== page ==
Worldwide, relatively few children have been reported with COVID-19, the disease caused by the novel coronavirus. 

The novel coronavirus is mainly spread between adults and from adult family members to children. The spread of COVID-19 among children or from children to adults is less common. In general, the younger the children, the less significant the role they play in spreading the virus. 

Contagiousness increases with age

There is an increased number of novel coronavirus infections in all age groups, including children. Even so, children play a minor role in spreading the novel coronavirus. The number of infections in children and how contagious they are do increase as they get older. 
It is and will remain important to follow the basis recommendations (such as the hygiene rules) at home whenever possible, and to make sure that children over 13 years old who have symptoms do get tested.

Virus often spreads outside school, no quarantine for classmates

The novel coronavirus is often spread outside of school. This mainly happens during intensive contact with friends or classmates in their free time. Infection at school and in the classroom is limited. Therefore, classmates do not have to be quarantined. If a child has had intensive contact with friends and classmates outside of school, they should go into quarantine. If a student tests positive for COVID-19, the Municipal Public Health Service (GGD) analyses which 'out-of-school' contacts need to be in quarantine.

Primary and secondary schools stay open

Education is important for children’s well-being, development and health. In addition, children play a limited role in spreading the novel coronavirus. That is why primary and secondary schools can stay open. 
Protocol 'Fully opening secondary schools' (only in Dutch). 

Source and contact tracing, testing and staying home

Municipal Public Health Services (GGDs) perform source and contact tracing. RIVMNational Institute for Public Health and the Environment has drafted a Guidance document (in Dutch) for source and contact tracing for children. It contains examples of situations involving infections in childcare and schools. For information on specific rules for children, distancing, testing and staying home, see government.nl.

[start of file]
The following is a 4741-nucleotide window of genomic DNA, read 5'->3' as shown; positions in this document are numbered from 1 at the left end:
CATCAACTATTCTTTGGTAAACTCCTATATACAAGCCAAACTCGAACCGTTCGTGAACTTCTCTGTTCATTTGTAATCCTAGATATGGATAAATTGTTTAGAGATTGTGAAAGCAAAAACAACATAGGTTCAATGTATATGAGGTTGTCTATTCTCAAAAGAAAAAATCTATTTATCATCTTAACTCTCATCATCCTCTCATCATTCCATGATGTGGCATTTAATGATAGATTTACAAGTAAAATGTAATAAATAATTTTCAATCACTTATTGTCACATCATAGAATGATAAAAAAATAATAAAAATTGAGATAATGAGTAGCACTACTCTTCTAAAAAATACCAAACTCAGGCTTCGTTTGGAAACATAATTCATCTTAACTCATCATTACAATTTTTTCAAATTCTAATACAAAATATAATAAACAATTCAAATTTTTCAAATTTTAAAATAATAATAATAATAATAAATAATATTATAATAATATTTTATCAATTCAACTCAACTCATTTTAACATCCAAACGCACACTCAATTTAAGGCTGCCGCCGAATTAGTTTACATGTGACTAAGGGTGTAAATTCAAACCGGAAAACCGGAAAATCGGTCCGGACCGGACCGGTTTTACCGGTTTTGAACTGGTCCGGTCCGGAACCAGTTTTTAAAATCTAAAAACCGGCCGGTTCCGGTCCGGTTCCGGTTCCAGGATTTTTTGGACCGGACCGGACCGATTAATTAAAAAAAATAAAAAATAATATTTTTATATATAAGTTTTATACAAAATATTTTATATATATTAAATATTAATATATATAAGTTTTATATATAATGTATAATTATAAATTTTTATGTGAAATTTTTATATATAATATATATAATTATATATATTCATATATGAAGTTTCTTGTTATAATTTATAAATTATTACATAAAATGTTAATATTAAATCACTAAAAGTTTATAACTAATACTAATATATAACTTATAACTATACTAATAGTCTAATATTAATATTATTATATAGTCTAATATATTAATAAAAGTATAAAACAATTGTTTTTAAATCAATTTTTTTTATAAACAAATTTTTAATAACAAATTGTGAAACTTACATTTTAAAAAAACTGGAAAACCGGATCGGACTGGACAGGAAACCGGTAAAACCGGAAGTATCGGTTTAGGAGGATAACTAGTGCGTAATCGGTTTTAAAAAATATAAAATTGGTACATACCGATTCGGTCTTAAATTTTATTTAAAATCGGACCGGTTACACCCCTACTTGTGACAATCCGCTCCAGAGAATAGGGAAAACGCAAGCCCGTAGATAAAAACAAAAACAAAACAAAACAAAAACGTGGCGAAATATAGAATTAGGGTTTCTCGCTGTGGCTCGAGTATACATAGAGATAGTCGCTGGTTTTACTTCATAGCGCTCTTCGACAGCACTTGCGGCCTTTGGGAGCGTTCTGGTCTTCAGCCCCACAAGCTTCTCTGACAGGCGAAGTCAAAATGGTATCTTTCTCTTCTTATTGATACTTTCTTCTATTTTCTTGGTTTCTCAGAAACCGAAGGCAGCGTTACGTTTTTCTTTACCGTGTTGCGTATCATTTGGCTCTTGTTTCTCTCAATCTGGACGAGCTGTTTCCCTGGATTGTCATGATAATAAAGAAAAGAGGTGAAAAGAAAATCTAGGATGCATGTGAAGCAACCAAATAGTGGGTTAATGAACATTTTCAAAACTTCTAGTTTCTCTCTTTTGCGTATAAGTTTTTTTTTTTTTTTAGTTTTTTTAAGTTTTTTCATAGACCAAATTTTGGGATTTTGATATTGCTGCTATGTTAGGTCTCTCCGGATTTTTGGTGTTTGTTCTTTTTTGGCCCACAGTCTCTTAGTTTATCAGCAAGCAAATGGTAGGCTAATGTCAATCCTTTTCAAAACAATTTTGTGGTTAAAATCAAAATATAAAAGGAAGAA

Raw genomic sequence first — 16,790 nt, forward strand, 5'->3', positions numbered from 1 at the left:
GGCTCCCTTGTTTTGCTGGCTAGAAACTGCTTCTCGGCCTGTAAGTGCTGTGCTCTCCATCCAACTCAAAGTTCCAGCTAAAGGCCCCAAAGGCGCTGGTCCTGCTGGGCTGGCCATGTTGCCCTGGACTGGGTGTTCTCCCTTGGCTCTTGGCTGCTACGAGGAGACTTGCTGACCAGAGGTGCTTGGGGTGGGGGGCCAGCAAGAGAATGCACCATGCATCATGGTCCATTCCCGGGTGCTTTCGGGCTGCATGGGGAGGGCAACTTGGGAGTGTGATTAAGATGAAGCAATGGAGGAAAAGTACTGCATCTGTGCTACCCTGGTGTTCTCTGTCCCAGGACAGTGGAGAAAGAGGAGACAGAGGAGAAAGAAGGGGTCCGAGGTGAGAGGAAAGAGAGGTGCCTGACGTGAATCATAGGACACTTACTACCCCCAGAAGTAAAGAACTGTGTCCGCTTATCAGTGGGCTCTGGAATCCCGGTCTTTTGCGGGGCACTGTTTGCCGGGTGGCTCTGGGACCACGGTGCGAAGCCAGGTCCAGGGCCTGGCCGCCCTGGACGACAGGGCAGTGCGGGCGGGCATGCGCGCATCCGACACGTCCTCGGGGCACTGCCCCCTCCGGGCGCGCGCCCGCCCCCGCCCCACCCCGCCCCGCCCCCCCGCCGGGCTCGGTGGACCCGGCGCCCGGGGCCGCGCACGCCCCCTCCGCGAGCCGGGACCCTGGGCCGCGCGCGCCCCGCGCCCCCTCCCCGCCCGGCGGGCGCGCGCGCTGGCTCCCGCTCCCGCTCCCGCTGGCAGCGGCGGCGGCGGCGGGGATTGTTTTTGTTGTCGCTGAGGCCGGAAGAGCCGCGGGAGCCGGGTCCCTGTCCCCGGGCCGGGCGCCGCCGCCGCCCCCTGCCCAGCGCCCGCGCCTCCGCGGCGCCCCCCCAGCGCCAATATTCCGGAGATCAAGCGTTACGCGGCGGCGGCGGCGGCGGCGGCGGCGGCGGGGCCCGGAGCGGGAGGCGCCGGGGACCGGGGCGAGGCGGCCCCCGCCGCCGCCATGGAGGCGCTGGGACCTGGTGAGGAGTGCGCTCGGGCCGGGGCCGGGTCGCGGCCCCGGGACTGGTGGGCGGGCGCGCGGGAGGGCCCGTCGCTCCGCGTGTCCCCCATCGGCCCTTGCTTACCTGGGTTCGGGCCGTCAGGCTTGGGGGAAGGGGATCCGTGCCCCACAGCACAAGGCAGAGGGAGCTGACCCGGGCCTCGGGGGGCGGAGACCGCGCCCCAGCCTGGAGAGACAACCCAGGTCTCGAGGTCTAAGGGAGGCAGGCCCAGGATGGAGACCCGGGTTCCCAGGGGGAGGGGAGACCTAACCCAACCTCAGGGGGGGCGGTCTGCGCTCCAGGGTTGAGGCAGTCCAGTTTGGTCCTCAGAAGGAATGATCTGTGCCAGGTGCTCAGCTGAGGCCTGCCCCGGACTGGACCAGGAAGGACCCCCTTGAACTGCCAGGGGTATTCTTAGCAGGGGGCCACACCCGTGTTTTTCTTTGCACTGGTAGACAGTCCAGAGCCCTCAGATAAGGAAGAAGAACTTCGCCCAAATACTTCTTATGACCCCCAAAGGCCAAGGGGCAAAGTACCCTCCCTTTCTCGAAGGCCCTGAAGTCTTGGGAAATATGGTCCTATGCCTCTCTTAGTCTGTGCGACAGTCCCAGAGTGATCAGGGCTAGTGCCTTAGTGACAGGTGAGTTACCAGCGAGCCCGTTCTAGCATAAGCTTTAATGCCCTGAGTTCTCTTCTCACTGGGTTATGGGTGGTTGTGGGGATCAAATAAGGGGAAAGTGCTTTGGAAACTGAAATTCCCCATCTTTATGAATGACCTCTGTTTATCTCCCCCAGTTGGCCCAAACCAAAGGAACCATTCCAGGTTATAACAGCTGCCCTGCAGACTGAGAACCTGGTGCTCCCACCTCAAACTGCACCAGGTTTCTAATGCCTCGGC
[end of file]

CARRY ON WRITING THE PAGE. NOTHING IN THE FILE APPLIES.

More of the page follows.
Hygiene in childcare facilities and schools

Good hygiene (and hand hygiene) help prevent the novel coronavirus from spreading. There are hygiene guidelines for childcare facilities, kindergartens and after-school childcare (in Dutch), and primary schools (in Dutch). For secondary schools, the general hygiene guidelines (in Dutch) are being followed. In addition, pay extra attention to cleaning frequent touch points, such as door handles, toilet controls, light switches and banisters. Also regularly clean electronic devices, such as computers and tablets, for example with a dry microfibre cloth.

See also Hygiene and COVID-19

Ventilation and airing in childcare facilities and schools

Ventilation is important for a comfortable and healthy indoor climate in childcare facilities and schools. Ventilating refreshes the indoor air with outside air. Good ventilation also helps to limit transmission of respiratory infections, such as COVID-19. For that reason, it is important to properly ventilate homes, businesses and other buildings, such as schools. This can be done by leaving windows open at a tilt, by opening ventilation grilles or gaps, or by using mechanical ventilation systems. Indoor spaces where multiple people will be spending time, such as classrooms, should also be aired out. This should be done at times when the indoor spaces are not occupied by multiple people. Air out the indoor spaces for 10 to 15 minutes by, for example, opening windows and doors across from each other during the break. This quickly refreshes the air inside the room. Read more about properly ventilating classrooms in the ‘Protocol on education at school during corona’ (in Dutch) and the ‘ventilation guidelines’ (in Dutch).  It is also important to follow the basic recommendations.  For example, wash your hands regularly and stay home if you have symptoms.